Squash, Summer : Early Prolific Straightneck
Fast-growing heavy producer
Uniform lemon-yellow lightly warted club-shaped fruits. Firm fine-grained thick flesh, excellent quality, popular in Northeast and Northern areas.Cucurbitaceae Cucurbita pepo
Squash are cross-pollinated by insects. They will not only cross with other varieties of Summer Squash, but also some kinds of Winter Squash. This means you have to hand pollinate them, or isolate by one half mile. As with most Cucurbits you should save the seed from at least 5 plants to ensure enough genetic variability.
Hand pollination isn't as complicated as you might imagine. Go out in the evening and find some male and female flowers that are about to open the following day and tape them shut with 3/4" masking tape. The next day you open a male flower (from a different plant) and remove its petals. You then carefully open the female flower without damaging the petals, brush the pollen-laden anthers from the male on to the pistil lobes of the female and then tape it closed again (to prevent further pollination). This procedure should work about 50 to 75% of the time. It works even better if 2 male flowers are used to pollinate each female. You will soon know if the above has worked because a successfully pollinated flower will swell rapidly (mark it carefully so it isn't accidentally harvested). If pollination wasn't successful the flower will soon fall off.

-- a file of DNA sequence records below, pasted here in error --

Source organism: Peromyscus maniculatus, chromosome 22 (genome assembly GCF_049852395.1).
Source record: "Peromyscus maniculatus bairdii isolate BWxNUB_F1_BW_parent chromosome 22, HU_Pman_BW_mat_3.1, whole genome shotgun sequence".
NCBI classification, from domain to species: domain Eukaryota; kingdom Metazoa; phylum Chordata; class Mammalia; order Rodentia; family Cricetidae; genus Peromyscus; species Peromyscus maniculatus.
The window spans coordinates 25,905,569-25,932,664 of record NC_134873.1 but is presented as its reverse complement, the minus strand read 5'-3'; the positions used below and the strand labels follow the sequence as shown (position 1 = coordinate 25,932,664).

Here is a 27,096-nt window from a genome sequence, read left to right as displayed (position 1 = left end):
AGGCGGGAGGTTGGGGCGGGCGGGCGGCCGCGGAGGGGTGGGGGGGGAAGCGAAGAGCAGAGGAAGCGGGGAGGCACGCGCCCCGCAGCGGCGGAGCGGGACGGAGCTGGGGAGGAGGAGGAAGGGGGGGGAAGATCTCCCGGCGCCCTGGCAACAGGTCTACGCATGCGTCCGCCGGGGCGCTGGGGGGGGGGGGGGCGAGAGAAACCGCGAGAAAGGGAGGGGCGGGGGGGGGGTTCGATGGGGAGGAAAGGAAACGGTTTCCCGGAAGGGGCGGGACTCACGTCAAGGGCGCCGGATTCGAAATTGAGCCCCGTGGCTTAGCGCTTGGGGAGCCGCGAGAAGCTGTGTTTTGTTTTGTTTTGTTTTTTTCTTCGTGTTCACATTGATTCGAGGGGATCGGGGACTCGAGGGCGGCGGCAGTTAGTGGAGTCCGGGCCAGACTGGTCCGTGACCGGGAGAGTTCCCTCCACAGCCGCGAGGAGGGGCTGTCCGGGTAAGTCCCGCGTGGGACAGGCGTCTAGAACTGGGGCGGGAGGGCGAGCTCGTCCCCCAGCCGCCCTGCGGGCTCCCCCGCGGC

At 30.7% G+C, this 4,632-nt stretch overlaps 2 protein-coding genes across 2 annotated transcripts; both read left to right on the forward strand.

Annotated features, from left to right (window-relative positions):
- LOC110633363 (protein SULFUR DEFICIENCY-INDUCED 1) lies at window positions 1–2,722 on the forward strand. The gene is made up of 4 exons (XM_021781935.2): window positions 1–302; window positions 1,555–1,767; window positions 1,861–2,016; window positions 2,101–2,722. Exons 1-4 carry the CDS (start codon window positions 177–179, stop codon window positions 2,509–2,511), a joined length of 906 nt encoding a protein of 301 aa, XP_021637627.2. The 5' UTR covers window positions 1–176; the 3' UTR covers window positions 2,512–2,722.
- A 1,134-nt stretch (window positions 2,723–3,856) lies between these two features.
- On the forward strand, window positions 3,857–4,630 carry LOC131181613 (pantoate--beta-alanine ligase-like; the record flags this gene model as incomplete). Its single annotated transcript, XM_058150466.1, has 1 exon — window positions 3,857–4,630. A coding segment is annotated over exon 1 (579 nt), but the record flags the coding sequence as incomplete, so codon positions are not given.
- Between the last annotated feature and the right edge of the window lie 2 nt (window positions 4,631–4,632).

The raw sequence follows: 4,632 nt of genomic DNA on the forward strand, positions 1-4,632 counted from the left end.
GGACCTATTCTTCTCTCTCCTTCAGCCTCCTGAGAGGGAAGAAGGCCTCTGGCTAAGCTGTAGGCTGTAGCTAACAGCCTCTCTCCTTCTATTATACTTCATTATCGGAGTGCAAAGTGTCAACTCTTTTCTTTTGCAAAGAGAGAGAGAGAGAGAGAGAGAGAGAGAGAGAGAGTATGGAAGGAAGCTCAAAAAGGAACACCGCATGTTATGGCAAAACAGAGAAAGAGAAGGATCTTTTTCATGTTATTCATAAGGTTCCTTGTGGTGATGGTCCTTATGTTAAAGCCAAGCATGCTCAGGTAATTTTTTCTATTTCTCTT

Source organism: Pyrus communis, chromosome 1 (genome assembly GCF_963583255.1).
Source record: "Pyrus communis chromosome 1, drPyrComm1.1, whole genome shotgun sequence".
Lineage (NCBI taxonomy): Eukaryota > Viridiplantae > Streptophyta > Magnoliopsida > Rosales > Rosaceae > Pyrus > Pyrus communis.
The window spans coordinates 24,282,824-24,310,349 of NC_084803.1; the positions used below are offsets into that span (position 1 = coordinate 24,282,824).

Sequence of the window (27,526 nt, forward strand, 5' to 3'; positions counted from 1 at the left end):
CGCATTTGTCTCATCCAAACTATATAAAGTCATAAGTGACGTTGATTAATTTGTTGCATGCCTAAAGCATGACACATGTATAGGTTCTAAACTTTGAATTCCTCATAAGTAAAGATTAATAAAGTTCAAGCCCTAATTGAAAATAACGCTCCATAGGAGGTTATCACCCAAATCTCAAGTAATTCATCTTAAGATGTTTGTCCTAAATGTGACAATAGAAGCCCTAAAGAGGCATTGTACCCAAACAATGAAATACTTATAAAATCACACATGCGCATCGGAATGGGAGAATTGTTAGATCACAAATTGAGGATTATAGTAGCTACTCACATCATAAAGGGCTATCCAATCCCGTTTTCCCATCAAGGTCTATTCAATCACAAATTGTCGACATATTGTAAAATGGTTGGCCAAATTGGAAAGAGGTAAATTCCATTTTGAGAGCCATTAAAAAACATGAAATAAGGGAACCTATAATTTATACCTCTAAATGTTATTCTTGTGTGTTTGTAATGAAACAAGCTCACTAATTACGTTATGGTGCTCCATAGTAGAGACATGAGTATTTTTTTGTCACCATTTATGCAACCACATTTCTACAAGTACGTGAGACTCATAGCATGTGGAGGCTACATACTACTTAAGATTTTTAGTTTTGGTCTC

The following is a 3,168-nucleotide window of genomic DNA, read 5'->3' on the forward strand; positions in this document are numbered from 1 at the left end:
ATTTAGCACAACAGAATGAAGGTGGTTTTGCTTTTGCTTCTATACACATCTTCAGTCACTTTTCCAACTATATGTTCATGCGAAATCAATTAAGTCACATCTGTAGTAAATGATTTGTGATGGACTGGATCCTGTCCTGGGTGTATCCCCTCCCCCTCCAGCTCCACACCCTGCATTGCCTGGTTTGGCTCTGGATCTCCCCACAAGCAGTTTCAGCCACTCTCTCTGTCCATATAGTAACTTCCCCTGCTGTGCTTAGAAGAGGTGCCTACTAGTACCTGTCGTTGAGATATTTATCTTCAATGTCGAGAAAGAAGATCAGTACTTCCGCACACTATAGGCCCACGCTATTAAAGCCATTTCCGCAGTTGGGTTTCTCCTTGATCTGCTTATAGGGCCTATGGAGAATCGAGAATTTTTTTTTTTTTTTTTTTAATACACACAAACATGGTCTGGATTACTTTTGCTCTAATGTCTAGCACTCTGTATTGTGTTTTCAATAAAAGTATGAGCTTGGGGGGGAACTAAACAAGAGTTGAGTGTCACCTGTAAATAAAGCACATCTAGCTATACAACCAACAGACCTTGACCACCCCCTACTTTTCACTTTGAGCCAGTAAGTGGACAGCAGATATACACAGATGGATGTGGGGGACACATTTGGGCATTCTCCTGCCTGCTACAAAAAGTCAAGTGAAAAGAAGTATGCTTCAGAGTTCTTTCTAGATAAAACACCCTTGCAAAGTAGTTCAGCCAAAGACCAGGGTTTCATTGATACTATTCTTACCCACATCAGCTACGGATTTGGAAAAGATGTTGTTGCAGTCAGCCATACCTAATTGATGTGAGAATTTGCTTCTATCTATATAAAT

You must leave the fertilized squash to mature fully on the vine. This will slow down further fruit production, or may even stop it altogether. When the fruit is fully ripe it will get woody like a Winter Squash. It takes time for the fruit to ripen fully, so allow plenty of time before frost - at least 60 days). You then clean the ripe seed, dry it thoroughly and store in a cool dry place.